I don’t want to do any writing today, and yet here I am writing on my blog. Winter’s here and when it’s good weather, I want to work outside or walk or climb the nearby steep hills. And when it’s raining, I want to stay indoors by the wood stove and either read or watch videos.
I don’t know if it’s the election and all its craziness and hypocrisy, or whether I’m just tired of writing. I’ve been a writer for more than half of my adult life and I’m tired.
I’m tired of friends and family praising other people’s writing, when my work is just as good and often better than others. I’m tired of trying to promote myself to readers and publishers and making little headway. I’m tired of people saying, “I’m afraid your work might be crap, so I don’t want to read it,” even as they consume stories and novels that are mostly crap.
People seem to think that you can pop out a novel like a chicken pops out an egg. Just because readers can consume a novel in a day or maybe a few days or weeks, they feel writers should be able to do the same thing in the same amount of time. That’s like going to a great restaurant and having a great meal and then trying to cook the same meal even though you have no experience at it, but you have the ingredients and the equipment and an oven and the recipe off the internet. It takes experience, commitment, and handwork to create a good product, let alone a great one. And it takes patience and talent.
Remember that great line from Disney’s “Ratatouille?” “Anyone can cook.” Well, everyone has talent. Everyone can be creative. But not everyone’s a story teller, or a writer, or an actor. And while some are gifted salespeople, not everyone is. That doesn’t cheapen anyone’s dream, it just means you have to be honest with yourself. Some dreams are not meant to be. Finding your place doesn’t mean taking stealing someone else’s place.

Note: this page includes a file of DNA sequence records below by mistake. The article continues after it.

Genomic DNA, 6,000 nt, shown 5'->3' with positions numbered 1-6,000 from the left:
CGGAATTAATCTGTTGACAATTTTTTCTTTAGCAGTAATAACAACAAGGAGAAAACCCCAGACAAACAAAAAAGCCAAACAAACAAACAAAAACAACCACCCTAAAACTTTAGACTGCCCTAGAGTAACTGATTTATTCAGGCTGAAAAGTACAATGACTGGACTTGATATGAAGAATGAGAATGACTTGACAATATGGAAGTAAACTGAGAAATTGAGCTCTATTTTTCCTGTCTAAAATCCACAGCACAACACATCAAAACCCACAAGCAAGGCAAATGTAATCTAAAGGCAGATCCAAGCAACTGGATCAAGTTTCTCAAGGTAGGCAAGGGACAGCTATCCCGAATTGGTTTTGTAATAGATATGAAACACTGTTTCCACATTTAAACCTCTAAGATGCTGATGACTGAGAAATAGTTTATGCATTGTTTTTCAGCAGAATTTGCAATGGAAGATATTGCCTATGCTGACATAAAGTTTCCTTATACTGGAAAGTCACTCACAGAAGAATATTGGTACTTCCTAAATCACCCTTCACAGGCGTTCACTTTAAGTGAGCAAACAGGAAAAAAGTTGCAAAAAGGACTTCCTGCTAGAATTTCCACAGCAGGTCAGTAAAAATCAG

So, what can someone like me do? Keep working, keep learning, keep trying. The more you learn your craft, the more you learn from others, the more you try, the better your odds are at success.
And, let’s face it, success can be fleeting. Look at writer Herman Melville. He wrote great adventures about the sea. His closest friend, writer Nathaniel Hawthorne, who wrote “The Scarlett Letter” and who lived within a mile of Melville, wished he could write as well as Melville could. And Melville was a success and making a living from his writing until he wrote “Moby Dick.” That novel killed his career, and not because it was unbelievable but because it was racially inclusive.
“Moby Dick” is about a whaling ship, its crew, and its mad and obsessed captain. The crew of the ship includes characters from every racial category. It was published in New England in the 1850s. Of its first printing, less than two percent was sold. The printer cancelled it. No one read or wanted his stories any more. He ended up working as a clerk, barely surviving.
We look at the United States and think how racially insensitive it is, and we also sometimes glorify the racially sensitivity of the people of New England back then and yet Melville’s readers hated that book and hated him for including blacks, Asians, Maoris and Polynesians, Native Americans, Arabs and Jews in the crew of the whaling ship, as well as whites. There was more racial intolerance back then there is now, maybe a thousand times more.
So, you can never know what the public is going to love, ignore, or hate. You just have to keep trying. Keep working as long and as hard as you can, and keep hoping that you’ll succeed.
You can measure success in small ways, like how many readers love your work, or how many followers you have on your blog, how books you’ve sold. But that can also be greatly depressing. It’s like driving cross-country and measuring your progress in feet or even inches.
And as far as talent is concerned, when I was in my 20s, I wanted to be a professional photographer. But guess what, I had limited talent and zero business skill. I quickly failed at it. It took me years to finally realize that what I wanted to be was a story teller and that even as a photographer. I had wanted to tell stories, though I wasn’t very good at it in that medium.
In the film “Galaxy Quest”, Tim Allen’s character says “Never give up, never say die!” That’s a perfect motto for any writer or artist. Never stop hoping.
The people who know more about hope than anyone else are not doctors or priests, not teachers, not artists, not mountain climbers, not refugees and not the poor, nor the homeless, but farmers. The weather can destroy their crops, disease and bugs can destroy their crops, governments can destroy their crops, people can destroy their crops, but they always hope that tomorrow or next week or next year will be better. They have no choice. Without hope, they would give up and walk away and the world would starve.
I can’t give up. Maybe my next story will bring me more success.
See you out there.